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Secrets of the Creative Brain

Secrets of the Creative Brain
As a psychiatrist and neuroscientist who studies creativity, I’ve had the pleasure of working with many gifted and high-profile subjects over the years, but Kurt Vonnegut—dear, funny, eccentric, lovable, tormented Kurt Vonnegut—will always be one of my favorites. Kurt was a faculty member at the Iowa Writers’ Workshop in the 1960s, and participated in the first big study I did as a member of the university’s psychiatry department. I was examining the anecdotal link between creativity and mental illness, and Kurt was an excellent case study. He was intermittently depressed, but that was only the beginning. His mother had suffered from depression and committed suicide on Mother’s Day, when Kurt was 21 and home on military leave during World War II. While mental illness clearly runs in the Vonnegut family, so, I found, does creativity. For many of my subjects from that first study—all writers associated with the Iowa Writers’ Workshop—mental illness and creativity went hand in hand.

The Map Of Native American Tribes You've Never Seen Before : Code Switch Aaron Carapella, a self-taught mapmaker in Warner, Okla., has designed a map of Native American tribes showing their locations before first contact with Europeans. Hansi Lo Wang/NPR hide caption itoggle caption Hansi Lo Wang/NPR Aaron Carapella, a self-taught mapmaker in Warner, Okla., has designed a map of Native American tribes showing their locations before first contact with Europeans. Hansi Lo Wang/NPR Finding an address on a map can be taken for granted in the age of GPS and smartphones. Aaron Carapella, a self-taught mapmaker in Warner, Okla., has pinpointed the locations and original names of hundreds of American Indian nations before their first contact with Europeans. As a teenager, Carapella says he could never get his hands on a continental U.S. map like this, depicting more than 600 tribes — many now forgotten and lost to history. Carapella has designed maps of Canada and the continental U.S. showing the original locations and names of Native American tribes.

The Power of Process: What Young Mozart Teaches Us About the Secret of Cultivating Genius by Maria Popova On the “powerful blend of instruction, encouragement, and constant practice.” “The trick to creativity … is to identify your own peculiar talent and then to settle down to work with it for a good long time,” observed Denise Shekerjian in reflecting on her insightful interviews with MacArthur “genius” grantees. “Success is the product of the severest kind of mental and physical application,” attested Thomas Edison. “It is the man who carefully advances step by step, with his mind becoming wider and wider … who is bound to succeed in the greatest degree,” Alexander Graham Bell proclaimed. Anonymous portrait of the child Mozart, possibly by Pietro Antonio Lorenzoni; painted in 1763 on commission from Leopold Mozart (public domain) Wolfgang Amadeus Mozart [was] alleged to be an instant master performer at age three and a brilliant composer at age five. The Mozart family on tour: Leopold, Wolfgang, and Nannerl. Donating = Loving Brain Pickings has a free weekly newsletter.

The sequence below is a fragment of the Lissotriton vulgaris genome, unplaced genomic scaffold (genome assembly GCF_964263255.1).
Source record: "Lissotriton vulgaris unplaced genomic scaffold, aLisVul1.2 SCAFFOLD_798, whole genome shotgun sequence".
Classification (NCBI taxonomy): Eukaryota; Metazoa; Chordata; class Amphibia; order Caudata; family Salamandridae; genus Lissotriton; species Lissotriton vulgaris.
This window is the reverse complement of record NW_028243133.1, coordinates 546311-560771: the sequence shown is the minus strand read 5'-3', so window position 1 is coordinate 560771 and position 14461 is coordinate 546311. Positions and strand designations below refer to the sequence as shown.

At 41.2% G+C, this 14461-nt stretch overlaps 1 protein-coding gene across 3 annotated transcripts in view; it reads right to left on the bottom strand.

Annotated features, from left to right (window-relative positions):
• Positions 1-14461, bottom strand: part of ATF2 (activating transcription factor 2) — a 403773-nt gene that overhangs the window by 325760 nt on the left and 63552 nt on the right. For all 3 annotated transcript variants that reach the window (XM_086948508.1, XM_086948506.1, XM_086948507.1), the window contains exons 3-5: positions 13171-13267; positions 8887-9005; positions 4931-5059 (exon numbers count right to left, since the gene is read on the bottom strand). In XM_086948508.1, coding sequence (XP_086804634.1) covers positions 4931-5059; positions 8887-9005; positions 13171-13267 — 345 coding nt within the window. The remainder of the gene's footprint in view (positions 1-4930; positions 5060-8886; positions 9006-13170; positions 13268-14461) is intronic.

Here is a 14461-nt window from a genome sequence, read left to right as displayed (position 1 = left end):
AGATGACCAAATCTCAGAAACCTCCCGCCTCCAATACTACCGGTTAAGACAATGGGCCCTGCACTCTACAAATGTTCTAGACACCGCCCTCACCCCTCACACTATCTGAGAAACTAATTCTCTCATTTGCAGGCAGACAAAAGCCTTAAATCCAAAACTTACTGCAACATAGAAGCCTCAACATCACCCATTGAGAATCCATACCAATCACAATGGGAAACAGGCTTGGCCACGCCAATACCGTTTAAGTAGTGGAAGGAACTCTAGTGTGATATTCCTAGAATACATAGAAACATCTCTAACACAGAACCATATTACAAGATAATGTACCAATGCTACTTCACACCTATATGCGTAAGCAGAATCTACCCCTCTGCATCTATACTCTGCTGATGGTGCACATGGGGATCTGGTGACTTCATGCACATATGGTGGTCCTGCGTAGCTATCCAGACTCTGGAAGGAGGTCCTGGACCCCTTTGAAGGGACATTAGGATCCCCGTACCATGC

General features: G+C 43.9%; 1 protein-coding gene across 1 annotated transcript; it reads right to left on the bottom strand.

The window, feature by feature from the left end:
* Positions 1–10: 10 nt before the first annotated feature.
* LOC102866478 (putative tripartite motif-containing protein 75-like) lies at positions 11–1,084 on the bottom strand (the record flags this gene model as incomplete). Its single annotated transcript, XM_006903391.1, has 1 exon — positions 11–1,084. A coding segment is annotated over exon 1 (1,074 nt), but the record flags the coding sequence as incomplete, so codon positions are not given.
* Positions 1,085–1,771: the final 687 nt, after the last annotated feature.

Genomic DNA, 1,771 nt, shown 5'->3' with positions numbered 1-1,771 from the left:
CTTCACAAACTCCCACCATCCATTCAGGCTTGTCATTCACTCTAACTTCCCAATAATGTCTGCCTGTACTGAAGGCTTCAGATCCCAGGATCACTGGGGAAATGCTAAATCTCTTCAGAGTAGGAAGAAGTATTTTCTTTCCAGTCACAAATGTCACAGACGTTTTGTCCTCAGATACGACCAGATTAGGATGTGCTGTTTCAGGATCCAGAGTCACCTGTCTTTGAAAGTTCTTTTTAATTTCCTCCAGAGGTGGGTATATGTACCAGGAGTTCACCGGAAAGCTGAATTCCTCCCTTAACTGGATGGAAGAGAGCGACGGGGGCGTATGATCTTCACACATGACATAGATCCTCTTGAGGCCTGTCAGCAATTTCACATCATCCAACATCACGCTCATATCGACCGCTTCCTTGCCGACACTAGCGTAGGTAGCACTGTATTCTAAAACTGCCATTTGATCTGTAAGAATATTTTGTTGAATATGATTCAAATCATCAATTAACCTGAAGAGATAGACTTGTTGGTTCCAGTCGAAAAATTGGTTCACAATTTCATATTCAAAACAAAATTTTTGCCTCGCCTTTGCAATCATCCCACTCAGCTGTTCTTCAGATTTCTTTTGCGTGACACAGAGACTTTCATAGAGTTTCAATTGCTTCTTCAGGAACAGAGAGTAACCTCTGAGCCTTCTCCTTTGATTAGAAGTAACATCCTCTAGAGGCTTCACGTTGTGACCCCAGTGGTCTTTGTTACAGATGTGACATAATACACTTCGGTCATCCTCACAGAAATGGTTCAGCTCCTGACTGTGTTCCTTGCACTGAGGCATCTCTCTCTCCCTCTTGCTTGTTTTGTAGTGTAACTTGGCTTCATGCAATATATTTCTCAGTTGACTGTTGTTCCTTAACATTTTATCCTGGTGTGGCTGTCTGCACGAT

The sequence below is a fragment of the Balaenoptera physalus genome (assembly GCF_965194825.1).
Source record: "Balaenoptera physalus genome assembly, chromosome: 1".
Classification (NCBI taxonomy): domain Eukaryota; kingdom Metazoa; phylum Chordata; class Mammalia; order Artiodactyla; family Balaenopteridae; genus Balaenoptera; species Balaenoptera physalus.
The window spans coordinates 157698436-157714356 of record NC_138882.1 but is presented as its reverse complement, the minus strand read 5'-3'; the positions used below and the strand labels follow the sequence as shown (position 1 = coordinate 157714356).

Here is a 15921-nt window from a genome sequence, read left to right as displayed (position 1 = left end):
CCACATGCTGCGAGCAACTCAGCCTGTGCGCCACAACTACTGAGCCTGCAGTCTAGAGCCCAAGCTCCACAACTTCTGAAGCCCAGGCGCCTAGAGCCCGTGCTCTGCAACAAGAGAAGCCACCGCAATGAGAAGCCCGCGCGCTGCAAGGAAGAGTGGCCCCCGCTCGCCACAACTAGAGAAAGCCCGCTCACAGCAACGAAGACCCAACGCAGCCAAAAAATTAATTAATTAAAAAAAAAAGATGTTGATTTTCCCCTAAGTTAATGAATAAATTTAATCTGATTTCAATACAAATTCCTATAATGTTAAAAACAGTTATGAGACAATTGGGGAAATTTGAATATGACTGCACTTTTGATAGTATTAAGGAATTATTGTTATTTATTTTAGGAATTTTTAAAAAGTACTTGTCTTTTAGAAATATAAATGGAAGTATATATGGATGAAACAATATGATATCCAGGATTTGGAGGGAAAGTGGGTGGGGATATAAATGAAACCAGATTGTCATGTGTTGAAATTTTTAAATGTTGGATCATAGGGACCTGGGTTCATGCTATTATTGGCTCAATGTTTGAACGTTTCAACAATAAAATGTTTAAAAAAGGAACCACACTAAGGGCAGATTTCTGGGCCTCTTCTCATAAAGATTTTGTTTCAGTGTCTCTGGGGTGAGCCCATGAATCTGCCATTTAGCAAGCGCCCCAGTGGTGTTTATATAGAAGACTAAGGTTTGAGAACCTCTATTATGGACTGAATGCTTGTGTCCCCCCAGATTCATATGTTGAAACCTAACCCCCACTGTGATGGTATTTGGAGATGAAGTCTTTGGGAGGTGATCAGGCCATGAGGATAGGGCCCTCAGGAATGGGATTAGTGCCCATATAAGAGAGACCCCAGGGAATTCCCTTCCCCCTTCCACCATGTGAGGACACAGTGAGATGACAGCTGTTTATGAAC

Louis Del Monte Interview On The Singularity 10 Paradoxical Traits Of Creative People Editor's Note: This is one of the most-read leadership articles of 2013. Click here to see the full list. I frequently find myself thinking about whether I am an artist or an entrepreneur. I am simply trying my best to create my own unique path. It is safe to say that more and more entrepreneurs are artists, and artists of all kinds are entrepreneurs. Creativity is the common theme that drives both entrepreneurs and artists alike. Over this past Labor Day weekend, I found myself reading excerpts from distinguished professor of psychology and management Mihaly Csikszentmihalyi’s (pronounced me-HIGH chick-sent-me-HIGH-ee) seminal book Creativity: The Work and Lives of 91 Eminent People (HarperCollins, 1996). He writes: "I have devoted 30 years of research to how creative people live and work, to make more understandable the mysterious process by which they come up with new ideas and new things. 1. 2. 3. 5. 6. 7. 8. Without the passion, we soon lose interest in a difficult task. 10.